Frequency: At any point in the air near the source of sound, the molecules are moving backwards and forwards, and the air pressure varies up and down by very small amounts. The number of vibrations per second is called the frequency (f). It is measured in cycles per second or Hertz (Hz). The pitch of a note is almost entirely determined by the frequency: high frequency for high pitch and low for low. Human ears are most sensitive to sounds between 1 and 4 kHz - about two to four octaves above middle C. That is why piccolo players do not have to work as hard as tuba players in order to be heard.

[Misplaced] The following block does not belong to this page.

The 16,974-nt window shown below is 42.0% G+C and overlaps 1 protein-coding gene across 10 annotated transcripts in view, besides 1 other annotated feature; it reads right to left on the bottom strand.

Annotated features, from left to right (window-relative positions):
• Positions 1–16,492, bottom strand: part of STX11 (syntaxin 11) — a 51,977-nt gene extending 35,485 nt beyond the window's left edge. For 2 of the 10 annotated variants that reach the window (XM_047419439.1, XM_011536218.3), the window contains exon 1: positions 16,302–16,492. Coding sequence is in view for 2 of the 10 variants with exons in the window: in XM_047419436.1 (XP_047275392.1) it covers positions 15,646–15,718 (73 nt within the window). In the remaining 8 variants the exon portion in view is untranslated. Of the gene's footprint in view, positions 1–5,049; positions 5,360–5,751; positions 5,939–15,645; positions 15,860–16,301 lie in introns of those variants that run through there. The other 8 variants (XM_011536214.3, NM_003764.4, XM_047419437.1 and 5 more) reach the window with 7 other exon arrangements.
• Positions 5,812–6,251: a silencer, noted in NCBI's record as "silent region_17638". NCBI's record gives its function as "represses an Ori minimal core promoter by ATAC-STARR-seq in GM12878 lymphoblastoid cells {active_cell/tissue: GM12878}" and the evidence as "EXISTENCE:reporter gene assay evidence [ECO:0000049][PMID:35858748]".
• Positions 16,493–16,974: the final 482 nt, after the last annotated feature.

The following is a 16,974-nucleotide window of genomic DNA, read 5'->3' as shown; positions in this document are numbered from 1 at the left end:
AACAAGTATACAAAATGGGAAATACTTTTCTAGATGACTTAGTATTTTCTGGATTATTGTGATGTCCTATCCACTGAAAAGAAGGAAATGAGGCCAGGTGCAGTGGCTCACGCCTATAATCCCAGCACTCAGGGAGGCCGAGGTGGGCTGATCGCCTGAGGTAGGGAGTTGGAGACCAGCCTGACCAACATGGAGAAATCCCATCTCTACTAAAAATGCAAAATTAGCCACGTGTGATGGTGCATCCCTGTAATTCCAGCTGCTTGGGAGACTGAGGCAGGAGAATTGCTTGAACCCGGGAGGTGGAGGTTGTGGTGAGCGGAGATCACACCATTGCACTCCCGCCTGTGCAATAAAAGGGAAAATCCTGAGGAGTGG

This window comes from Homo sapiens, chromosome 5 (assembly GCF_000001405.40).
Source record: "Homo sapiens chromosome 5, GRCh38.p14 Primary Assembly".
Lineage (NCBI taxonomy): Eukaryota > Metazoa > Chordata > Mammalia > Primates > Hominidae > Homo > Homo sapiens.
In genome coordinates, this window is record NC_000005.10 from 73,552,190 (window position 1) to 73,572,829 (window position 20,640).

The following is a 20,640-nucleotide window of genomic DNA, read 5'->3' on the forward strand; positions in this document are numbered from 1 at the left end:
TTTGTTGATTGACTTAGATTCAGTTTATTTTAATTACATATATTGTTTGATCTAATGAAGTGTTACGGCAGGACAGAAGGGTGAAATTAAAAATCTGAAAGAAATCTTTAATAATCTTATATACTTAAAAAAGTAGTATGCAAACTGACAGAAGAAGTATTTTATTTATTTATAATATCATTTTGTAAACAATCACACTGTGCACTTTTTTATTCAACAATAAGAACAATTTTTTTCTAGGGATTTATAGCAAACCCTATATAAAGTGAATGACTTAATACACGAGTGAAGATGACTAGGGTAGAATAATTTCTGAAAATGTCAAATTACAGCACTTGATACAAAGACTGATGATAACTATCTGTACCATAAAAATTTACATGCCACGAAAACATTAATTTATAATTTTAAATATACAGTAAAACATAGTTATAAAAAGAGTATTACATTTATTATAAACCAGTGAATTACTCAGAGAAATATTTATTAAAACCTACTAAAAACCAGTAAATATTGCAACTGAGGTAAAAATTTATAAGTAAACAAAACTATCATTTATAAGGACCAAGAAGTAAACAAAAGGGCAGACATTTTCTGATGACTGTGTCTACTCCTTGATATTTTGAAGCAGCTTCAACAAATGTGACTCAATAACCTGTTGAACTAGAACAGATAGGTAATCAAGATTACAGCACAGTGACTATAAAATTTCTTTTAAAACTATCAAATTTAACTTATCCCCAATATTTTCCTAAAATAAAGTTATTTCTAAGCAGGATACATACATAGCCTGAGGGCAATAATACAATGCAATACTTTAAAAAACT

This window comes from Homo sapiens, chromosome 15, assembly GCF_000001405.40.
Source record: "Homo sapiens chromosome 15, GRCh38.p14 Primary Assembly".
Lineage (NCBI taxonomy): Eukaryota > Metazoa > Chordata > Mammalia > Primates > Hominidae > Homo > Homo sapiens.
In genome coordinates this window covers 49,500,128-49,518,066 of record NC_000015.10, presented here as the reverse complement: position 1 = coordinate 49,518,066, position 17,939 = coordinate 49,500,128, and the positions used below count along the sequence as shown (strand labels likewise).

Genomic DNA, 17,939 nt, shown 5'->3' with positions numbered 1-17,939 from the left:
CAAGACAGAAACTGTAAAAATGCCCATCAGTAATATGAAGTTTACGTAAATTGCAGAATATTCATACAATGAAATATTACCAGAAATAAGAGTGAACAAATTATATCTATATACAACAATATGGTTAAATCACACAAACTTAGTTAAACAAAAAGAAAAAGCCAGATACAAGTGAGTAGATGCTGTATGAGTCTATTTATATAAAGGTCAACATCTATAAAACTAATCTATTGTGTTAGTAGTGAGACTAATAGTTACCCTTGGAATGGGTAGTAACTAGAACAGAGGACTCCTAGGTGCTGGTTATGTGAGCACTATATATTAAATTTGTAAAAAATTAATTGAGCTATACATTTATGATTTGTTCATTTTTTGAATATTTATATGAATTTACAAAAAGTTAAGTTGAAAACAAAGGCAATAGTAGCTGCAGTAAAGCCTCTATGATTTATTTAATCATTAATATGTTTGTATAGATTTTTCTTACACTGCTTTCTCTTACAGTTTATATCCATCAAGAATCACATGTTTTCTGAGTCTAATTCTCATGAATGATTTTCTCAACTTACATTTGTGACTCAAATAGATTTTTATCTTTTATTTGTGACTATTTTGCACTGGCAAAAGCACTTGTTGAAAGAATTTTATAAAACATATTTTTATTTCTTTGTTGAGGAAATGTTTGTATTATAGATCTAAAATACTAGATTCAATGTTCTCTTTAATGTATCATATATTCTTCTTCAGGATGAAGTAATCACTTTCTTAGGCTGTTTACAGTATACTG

The lips control the air flow: Brass players can make musical sounds with just their lips. This is one of the first things a brass player learns: you close your mouth, pull your lips back in a strange smile, and blow. The result may be anywhere between a low pitched or a high pitched musical note, depending on the tension in your lips and other parameters.
Since I am a current trumpet player in the Symphonic Band for our High School this part of Physics truly relates to my everyday life.